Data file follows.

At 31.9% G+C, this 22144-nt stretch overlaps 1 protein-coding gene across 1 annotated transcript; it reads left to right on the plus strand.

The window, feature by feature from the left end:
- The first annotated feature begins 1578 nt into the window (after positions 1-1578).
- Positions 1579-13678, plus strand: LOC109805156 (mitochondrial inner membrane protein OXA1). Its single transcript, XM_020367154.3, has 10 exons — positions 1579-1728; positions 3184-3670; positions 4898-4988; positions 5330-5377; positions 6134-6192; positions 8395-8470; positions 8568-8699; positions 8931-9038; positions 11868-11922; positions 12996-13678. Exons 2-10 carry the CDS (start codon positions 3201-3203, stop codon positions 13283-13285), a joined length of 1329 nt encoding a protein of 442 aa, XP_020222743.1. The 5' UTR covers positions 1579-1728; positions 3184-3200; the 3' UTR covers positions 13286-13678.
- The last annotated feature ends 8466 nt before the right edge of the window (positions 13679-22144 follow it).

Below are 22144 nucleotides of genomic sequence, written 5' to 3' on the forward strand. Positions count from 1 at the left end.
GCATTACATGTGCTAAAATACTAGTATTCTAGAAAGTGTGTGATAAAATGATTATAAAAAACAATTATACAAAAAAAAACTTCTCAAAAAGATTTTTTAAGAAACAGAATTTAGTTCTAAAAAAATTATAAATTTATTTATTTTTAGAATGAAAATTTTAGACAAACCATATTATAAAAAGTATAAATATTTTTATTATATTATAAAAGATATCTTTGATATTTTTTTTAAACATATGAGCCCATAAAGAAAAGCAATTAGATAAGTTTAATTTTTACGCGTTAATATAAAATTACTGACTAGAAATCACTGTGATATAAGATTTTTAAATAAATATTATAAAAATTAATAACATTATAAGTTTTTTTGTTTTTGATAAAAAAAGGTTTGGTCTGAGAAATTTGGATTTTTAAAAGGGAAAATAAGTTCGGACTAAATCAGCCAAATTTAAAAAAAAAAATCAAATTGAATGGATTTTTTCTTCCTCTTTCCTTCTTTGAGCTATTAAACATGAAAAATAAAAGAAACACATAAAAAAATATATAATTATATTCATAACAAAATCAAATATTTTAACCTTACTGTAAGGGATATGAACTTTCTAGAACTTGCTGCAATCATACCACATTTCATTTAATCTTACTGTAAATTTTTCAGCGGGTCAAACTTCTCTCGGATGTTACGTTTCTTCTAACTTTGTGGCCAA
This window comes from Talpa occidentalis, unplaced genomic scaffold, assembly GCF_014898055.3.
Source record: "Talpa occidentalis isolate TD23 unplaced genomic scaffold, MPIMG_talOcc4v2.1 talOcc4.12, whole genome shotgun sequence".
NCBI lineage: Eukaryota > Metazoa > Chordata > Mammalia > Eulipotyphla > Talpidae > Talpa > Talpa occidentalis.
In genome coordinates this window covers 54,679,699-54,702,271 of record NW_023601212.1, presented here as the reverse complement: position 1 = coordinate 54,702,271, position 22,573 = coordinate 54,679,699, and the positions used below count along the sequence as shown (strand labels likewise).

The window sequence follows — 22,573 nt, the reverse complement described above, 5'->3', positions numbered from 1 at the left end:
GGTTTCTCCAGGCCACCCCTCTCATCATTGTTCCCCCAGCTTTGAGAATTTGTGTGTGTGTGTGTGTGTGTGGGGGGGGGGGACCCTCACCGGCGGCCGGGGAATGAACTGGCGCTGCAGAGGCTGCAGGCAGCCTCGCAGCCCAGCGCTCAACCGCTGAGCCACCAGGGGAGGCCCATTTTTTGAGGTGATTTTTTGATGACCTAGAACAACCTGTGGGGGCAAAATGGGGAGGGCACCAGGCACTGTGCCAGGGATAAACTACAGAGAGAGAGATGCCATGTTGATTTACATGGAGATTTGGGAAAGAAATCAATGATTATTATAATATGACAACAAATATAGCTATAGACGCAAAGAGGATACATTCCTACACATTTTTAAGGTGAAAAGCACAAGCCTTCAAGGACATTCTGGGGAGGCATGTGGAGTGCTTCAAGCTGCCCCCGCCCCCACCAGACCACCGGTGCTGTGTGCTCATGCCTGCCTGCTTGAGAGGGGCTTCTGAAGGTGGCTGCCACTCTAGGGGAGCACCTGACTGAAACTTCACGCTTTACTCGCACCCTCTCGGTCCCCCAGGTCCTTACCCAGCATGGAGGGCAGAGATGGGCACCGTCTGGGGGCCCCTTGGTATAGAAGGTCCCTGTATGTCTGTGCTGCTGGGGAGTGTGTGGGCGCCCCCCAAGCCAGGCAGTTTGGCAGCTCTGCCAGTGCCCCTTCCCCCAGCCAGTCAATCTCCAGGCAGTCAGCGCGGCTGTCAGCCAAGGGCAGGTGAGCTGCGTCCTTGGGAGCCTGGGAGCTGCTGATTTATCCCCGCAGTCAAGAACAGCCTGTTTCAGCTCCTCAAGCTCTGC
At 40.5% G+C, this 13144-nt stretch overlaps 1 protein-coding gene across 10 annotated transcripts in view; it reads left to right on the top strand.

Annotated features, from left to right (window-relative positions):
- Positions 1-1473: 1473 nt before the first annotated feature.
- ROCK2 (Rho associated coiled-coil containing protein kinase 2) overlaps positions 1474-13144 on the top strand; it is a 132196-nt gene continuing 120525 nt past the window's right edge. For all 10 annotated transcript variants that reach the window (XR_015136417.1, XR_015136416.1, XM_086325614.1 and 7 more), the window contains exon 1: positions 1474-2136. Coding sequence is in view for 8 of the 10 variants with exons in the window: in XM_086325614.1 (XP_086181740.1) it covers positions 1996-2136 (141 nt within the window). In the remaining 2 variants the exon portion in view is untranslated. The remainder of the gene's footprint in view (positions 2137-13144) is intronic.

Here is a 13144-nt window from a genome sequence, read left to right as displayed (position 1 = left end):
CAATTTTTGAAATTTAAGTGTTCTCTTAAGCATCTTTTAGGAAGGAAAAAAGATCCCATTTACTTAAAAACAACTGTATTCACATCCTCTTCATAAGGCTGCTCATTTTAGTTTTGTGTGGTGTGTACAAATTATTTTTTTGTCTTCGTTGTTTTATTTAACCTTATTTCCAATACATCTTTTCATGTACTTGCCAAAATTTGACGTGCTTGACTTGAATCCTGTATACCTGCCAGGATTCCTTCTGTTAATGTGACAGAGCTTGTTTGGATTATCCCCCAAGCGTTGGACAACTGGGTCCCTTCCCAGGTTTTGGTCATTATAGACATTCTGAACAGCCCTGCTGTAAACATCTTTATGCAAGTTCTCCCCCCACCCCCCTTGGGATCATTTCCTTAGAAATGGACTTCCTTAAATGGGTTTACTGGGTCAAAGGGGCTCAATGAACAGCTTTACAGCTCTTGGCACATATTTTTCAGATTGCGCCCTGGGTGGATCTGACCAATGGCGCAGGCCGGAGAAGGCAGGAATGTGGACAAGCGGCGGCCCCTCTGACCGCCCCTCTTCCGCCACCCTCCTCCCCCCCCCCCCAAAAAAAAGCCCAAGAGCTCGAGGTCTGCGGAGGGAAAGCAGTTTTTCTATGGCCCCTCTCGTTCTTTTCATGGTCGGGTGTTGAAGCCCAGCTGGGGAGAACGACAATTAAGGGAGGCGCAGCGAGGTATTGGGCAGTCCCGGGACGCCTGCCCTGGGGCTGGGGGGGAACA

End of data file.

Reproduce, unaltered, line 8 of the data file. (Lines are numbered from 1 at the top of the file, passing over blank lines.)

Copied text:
This window comes from Talpa occidentalis, unplaced genomic scaffold, assembly GCF_014898055.3.